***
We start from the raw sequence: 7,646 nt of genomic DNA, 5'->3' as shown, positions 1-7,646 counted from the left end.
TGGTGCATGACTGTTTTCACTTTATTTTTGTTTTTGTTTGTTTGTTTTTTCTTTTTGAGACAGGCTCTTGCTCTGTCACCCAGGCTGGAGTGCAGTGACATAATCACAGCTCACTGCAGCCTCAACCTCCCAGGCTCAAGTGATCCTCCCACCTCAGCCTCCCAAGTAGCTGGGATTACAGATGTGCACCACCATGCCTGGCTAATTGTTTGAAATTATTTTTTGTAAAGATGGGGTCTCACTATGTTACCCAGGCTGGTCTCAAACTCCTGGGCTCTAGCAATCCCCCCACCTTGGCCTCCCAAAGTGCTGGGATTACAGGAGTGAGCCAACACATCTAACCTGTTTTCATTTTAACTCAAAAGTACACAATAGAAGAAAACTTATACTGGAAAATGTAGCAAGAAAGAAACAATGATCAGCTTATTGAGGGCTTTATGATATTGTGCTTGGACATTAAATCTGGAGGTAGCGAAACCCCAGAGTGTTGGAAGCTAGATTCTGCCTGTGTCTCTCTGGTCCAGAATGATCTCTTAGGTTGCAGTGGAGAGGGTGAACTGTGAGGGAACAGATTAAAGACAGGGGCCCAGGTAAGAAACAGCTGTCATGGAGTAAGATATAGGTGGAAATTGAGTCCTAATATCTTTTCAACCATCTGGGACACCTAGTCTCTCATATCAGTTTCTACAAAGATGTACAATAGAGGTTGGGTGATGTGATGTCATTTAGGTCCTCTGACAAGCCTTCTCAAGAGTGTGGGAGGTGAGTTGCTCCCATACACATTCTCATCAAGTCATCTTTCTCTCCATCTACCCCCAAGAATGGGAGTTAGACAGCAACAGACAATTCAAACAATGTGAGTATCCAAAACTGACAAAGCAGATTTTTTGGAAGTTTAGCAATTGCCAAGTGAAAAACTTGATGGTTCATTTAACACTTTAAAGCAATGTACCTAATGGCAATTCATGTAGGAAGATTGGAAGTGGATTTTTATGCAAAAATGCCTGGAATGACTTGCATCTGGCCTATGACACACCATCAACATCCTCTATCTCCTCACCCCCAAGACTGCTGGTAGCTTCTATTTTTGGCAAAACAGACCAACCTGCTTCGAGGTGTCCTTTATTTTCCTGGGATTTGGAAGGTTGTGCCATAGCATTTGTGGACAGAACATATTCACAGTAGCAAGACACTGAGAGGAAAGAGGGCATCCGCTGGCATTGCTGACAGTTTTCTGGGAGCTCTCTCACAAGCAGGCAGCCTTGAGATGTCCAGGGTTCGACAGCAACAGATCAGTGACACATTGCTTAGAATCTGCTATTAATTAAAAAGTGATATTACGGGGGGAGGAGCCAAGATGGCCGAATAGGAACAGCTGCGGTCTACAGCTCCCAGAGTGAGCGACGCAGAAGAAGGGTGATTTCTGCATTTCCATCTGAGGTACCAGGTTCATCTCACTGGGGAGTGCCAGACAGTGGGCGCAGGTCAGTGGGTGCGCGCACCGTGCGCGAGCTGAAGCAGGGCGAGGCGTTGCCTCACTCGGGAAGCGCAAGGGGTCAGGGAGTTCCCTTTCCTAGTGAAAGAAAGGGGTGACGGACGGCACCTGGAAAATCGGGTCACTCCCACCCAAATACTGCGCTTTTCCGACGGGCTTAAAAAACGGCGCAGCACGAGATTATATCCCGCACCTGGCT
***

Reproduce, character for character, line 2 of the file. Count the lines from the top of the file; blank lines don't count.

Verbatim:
TGGTGCATGACTGTTTTCACTTTATTTTTGTTTTTGTTTGTTTGTTTTTTCTTTTTGAGACAGGCTCTTGCTCTGTCACCCAGGCTGGAGTGCAGTGACATAATCACAGCTCACTGCAGCCTCAACCTCCCAGGCTCAAGTGATCCTCCCACCTCAGCCTCCCAAGTAGCTGGGATTACAGATGTGCACCACCATGCCTGGCTAATTGTTTGAAATTATTTTTTGTAAAGATGGGGTCTCACTATGTTACCCAGGCTGGTCTCAAACTCCTGGGCTCTAGCAATCCCCCCACCTTGGCCTCCCAAAGTGCTGGGATTACAGGAGTGAGCCAACACATCTAACCTGTTTTCATTTTAACTCAAAAGTACACAATAGAAGAAAACTTATACTGGAAAATGTAGCAAGAAAGAAACAATGATCAGCTTATTGAGGGCTTTATGATATTGTGCTTGGACATTAAATCTGGAGGTAGCGAAACCCCAGAGTGTTGGAAGCTAGATTCTGCCTGTGTCTCTCTGGTCCAGAATGATCTCTTAGGTTGCAGTGGAGAGGGTGAACTGTGAGGGAACAGATTAAAGACAGGGGCCCAGGTAAGAAACAGCTGTCATGGAGTAAGATATAGGTGGAAATTGAGTCCTAATATCTTTTCAACCATCTGGGACACCTAGTCTCTCATATCAGTTTCTACAAAGATGTACAATAGAGGTTGGGTGATGTGATGTCATTTAGGTCCTCTGACAAGCCTTCTCAAGAGTGTGGGAGGTGAGTTGCTCCCATACACATTCTCATCAAGTCATCTTTCTCTCCATCTACCCCCAAGAATGGGAGTTAGACAGCAACAGACAATTCAAACAATGTGAGTATCCAAAACTGACAAAGCAGATTTTTTGGAAGTTTAGCAATTGCCAAGTGAAAAACTTGATGGTTCATTTAACACTTTAAAGCAATGTACCTAATGGCAATTCATGTAGGAAGATTGGAAGTGGATTTTTATGCAAAAATGCCTGGAATGACTTGCATCTGGCCTATGACACACCATCAACATCCTCTATCTCCTCACCCCCAAGACTGCTGGTAGCTTCTATTTTTGGCAAAACAGACCAACCTGCTTCGAGGTGTCCTTTATTTTCCTGGGATTTGGAAGGTTGTGCCATAGCATTTGTGGACAGAACATATTCACAGTAGCAAGACACTGAGAGGAAAGAGGGCATCCGCTGGCATTGCTGACAGTTTTCTGGGAGCTCTCTCACAAGCAGGCAGCCTTGAGATGTCCAGGGTTCGACAGCAACAGATCAGTGACACATTGCTTAGAATCTGCTATTAATTAAAAAGTGATATTACGGGGGGAGGAGCCAAGATGGCCGAATAGGAACAGCTGCGGTCTACAGCTCCCAGAGTGAGCGACGCAGAAGAAGGGTGATTTCTGCATTTCCATCTGAGGTACCAGGTTCATCTCACTGGGGAGTGCCAGACAGTGGGCGCAGGTCAGTGGGTGCGCGCACCGTGCGCGAGCTGAAGCAGGGCGAGGCGTTGCCTCACTCGGGAAGCGCAAGGGGTCAGGGAGTTCCCTTTCCTAGTGAAAGAAAGGGGTGACGGACGGCACCTGGAAAATCGGGTCACTCCCACCCAAATACTGCGCTTTTCCGACGGGCTTAAAAAACGGCGCAGCACGAGATTATATCCCGCACCTGGCT